Lebanese Army Shoots Civilians At Badawi Camp
Lebanese Army Fires Live Ammunition At Peaceful Protest In Solidarity With Nahr El Bared Refugee Camp
During the second day of a three-day peaceful protest in the Palestinian refugee camp of Badaoui in solidarity with Palestinian refugees from Nahr el Bared, the Lebanese Army opened fire on the protestors in Badawi refugee camp, killing two people and injuring at least 27.
A peaceful protest began within the Badawi Palestinian Refugee Camp in north Lebanon. The protestors had signs reading "Nahr el Bared is in our soul" and "Nahr el Bared, we won't forget you." The protestors were calling for an end to the violence.
Energetic male youth continued the protest outside the camp, against the wishes and attempts of the organizers.
As they proceeded towards the Lebanese army's checkpoint, the army issued verbal warnings telling the protestors to stay away. At this point, women and children raced to the front to try to prevent the army from firing upon the crowd. The Lebanese army shot two warning shots into the air and then immediately responded with machine gun fire at the crowd of approximately 300 peaceful protesters. The army continued firing on people as they were attempting to retrieve the wounded.
A senior official in the Lebanese Army stated that the Army responded in this way to defend itself, and that its response was the minimal response it could have undertaken.
Caoimhe Butterly, an activist and organizer, reported on what she had personally witnessed. "The army first opened fire with 2 to 3 minutes of sustained fire. When there was a lull in the shooting, we rushed in with our hands above our heads. At this stage, the Army started firing on the road again. Thus, people retrieving the wounded were wounded."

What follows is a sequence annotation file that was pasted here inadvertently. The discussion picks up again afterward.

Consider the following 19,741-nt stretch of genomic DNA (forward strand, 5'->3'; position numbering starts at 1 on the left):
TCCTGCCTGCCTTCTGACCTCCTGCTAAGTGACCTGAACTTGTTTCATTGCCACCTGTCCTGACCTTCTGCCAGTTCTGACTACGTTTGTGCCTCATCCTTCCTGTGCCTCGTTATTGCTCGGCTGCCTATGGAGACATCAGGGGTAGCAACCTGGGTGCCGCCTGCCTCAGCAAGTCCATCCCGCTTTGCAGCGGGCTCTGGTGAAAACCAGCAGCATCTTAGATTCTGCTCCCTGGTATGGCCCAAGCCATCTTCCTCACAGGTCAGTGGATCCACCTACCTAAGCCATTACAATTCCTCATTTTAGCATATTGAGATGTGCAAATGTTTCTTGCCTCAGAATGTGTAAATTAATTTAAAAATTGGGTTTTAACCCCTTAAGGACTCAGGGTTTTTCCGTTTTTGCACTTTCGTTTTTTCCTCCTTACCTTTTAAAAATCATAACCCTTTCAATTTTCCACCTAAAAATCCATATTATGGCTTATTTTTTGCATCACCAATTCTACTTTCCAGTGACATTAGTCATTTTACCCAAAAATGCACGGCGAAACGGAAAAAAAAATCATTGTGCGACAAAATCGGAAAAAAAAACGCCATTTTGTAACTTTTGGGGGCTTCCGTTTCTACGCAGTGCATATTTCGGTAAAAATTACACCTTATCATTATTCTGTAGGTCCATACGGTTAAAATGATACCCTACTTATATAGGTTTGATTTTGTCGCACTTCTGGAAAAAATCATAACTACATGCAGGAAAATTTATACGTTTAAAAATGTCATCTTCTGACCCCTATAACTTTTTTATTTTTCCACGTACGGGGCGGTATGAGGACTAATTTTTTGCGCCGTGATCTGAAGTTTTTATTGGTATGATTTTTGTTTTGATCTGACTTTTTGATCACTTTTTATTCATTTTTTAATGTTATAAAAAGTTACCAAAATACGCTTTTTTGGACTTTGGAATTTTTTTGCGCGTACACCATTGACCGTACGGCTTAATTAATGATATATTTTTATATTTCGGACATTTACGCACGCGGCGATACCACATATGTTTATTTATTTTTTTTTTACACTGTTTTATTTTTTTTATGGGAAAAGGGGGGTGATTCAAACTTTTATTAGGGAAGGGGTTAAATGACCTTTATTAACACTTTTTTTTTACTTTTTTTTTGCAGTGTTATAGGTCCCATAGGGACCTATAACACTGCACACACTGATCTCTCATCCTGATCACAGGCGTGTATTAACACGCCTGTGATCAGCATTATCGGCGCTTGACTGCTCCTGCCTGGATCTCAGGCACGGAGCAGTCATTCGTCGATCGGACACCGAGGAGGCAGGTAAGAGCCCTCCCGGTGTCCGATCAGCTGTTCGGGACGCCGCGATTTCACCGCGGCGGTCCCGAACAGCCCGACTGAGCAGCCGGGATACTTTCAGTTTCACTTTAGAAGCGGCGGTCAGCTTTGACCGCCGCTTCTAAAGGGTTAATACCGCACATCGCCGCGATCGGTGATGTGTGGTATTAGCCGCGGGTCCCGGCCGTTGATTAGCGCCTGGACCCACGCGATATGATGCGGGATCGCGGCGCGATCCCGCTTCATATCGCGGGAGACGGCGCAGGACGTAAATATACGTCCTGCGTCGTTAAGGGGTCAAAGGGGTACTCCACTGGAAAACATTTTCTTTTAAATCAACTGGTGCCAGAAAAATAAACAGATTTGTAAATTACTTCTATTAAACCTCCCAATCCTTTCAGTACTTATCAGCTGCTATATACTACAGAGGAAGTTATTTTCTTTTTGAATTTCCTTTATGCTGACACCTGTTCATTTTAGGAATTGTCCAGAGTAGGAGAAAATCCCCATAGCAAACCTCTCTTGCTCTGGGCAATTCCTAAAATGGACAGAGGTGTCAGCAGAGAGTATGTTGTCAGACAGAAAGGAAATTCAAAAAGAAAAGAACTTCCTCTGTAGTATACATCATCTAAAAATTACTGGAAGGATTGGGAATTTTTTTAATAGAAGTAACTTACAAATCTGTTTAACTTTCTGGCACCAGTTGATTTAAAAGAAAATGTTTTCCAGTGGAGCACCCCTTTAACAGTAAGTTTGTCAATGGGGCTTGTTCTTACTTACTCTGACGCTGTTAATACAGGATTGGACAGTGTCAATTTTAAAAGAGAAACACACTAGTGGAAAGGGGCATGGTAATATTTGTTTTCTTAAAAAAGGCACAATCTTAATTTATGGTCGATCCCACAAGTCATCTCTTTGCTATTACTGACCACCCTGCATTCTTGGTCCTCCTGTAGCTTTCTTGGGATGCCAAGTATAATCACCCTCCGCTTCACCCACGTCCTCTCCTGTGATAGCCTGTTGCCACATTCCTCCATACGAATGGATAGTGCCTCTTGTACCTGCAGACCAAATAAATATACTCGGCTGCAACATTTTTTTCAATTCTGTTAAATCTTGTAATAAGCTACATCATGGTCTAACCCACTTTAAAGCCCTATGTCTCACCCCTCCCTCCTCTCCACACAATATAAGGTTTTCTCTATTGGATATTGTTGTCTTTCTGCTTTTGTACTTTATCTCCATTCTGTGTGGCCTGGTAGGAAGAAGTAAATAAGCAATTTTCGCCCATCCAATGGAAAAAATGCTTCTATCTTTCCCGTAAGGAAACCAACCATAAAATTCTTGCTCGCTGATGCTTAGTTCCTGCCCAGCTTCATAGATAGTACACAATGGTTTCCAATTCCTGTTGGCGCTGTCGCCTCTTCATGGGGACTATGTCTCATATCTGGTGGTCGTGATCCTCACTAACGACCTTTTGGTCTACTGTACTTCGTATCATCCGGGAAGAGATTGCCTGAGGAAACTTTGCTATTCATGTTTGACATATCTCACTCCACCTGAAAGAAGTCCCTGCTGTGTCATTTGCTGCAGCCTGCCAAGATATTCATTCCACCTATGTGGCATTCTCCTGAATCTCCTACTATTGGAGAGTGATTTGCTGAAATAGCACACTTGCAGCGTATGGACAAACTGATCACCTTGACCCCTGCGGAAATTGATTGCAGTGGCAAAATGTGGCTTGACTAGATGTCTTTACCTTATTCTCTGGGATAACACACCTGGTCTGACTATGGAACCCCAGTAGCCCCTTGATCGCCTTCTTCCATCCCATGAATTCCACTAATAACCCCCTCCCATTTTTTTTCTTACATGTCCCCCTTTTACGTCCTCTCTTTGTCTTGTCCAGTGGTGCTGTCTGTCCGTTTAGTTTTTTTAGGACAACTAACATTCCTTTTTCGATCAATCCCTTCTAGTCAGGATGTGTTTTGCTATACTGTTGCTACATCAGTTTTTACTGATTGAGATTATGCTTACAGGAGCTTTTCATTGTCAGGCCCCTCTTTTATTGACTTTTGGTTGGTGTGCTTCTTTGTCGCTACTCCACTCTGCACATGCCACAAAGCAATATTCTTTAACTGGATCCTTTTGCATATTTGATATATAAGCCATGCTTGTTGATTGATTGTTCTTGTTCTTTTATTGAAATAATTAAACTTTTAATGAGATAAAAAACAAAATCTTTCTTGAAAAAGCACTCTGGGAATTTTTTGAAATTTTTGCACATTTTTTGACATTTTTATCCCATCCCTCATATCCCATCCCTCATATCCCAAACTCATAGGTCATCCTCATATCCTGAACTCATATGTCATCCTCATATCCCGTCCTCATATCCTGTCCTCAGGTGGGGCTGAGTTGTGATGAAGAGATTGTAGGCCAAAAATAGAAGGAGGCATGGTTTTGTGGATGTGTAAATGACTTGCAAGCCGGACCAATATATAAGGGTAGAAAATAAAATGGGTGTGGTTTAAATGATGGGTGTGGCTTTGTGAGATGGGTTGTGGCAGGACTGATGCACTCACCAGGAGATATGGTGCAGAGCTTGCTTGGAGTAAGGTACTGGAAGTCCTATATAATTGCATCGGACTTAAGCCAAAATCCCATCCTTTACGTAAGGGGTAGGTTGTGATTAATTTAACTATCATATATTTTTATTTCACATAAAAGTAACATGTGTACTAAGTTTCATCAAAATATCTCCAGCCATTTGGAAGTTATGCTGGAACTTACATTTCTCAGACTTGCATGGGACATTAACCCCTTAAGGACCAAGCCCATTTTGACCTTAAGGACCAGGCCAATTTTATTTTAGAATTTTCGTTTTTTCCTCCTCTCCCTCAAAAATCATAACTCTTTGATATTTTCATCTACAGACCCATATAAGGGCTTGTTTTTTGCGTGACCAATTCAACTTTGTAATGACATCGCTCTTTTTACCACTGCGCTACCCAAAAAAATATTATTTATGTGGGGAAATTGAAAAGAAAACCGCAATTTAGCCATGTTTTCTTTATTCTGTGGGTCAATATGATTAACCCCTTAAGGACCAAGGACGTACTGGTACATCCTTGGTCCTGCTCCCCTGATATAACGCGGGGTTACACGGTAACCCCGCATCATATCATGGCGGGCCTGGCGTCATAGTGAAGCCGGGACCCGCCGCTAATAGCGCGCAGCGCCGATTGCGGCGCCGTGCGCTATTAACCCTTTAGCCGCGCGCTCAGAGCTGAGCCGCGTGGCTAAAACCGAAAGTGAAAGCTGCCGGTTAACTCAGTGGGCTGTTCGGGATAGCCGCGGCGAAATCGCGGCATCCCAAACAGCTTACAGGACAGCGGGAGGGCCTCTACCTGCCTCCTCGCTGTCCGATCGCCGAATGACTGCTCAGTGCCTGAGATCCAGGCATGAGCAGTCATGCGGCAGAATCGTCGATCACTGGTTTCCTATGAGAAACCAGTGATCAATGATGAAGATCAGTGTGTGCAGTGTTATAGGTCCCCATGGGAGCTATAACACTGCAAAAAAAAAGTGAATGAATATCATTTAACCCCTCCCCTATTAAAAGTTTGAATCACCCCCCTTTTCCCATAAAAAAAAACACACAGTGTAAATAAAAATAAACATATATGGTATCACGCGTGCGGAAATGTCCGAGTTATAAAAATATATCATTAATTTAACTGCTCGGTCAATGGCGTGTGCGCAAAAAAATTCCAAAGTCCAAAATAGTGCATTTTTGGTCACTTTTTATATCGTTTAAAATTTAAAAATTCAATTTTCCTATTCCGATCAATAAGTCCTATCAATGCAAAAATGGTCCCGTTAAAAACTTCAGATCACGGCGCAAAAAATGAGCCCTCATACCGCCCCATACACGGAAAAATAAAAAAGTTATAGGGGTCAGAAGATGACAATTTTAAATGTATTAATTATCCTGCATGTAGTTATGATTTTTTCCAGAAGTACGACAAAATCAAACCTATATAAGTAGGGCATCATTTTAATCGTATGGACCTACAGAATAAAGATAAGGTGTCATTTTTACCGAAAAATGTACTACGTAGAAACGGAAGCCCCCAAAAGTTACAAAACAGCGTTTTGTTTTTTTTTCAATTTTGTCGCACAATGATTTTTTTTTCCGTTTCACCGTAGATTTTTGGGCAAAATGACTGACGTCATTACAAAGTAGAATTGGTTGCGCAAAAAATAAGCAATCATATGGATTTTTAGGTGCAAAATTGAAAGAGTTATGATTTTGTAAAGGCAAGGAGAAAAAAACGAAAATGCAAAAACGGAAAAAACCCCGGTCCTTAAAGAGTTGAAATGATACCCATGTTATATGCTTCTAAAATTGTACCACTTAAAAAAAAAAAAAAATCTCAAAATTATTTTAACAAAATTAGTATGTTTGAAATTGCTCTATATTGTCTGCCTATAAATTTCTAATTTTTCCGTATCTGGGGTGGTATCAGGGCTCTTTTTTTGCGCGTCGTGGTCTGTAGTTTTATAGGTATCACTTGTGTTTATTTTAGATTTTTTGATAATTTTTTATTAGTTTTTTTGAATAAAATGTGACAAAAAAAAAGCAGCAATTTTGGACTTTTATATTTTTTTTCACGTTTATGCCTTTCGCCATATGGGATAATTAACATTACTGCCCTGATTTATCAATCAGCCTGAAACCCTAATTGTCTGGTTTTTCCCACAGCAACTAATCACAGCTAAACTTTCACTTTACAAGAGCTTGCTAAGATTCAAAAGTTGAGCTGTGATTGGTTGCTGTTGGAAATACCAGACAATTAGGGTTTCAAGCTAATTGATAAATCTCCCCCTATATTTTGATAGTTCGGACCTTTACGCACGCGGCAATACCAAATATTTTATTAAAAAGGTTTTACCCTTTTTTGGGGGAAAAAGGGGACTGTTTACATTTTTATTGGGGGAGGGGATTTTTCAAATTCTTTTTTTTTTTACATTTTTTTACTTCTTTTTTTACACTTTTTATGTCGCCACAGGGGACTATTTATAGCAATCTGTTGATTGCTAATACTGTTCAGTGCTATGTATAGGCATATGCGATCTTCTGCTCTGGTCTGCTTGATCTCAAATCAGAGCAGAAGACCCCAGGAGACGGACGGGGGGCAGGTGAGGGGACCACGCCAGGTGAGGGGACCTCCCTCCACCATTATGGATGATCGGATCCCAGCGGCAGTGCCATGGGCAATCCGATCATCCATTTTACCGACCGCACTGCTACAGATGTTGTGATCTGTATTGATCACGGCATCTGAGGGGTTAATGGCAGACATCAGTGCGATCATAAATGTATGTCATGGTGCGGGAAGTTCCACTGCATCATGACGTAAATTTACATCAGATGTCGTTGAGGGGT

In response to the Lebanese Army's claim that a "significant number" of the protestors had clubs, Butterly said, "the protestors did not have clubs.
Nobody had clubs. We saw the whole demonstration. They weren't carrying anything. We went from the beginning to the end of the demonstration. We saw it all, and no one was carrying clubs."
Furthermore, she continued, "the protest was never out of hand. They weren't throwing stones. At the time the Army opened fire, women were sitting on the ground at the front, and a number of people even had their backs to the soldiers. At the time the Army opened fire, people were getting quieter and had stopped shouting, as if shouting is enough to legitimize open fire."
In response to the Lebanese Army's claim that the protestors were 10 meters away from the checkpoint, Butterly said, "We were at a distance where we couldn't distinguish their faces; we could only distinguish their figures. We were possibly at a distance of a few hundred meters, and definitely not 10 meters. We were far away from the checkpoint."
Two civilians were killed, at least 27 wounded, including 9 children below the age of 18 - including one 3-year-old child. Three of the wounded are critically wounded, having been shot above the waist.
The protest was held in a response to the ongoing siege of Nahr al Bared refugee camp. The protest began yesterday by initiating a three-day water-only symbolic hunger strike in solidarity with family and friends in Nahr al Bared who are presently experiencing the hunger, fear and vulnerability of facing a second month under siege. The protest included a silent procession and die-in to highlight the to-date 36 civilian casualties earlier this afternoon and an open mike and opportunity for the press to interview people throughout the day who have recently evacuated Nahr al Bared.
Rania Masri, Ph.D is from the University of Balamand, Lebanon. This is Rania's first article for Scoop. The opinions expressed in this article do not necessarily represent the opinions of the University of Balamand. You can view more of Rania Masri's work at greenresistance.wordpress.com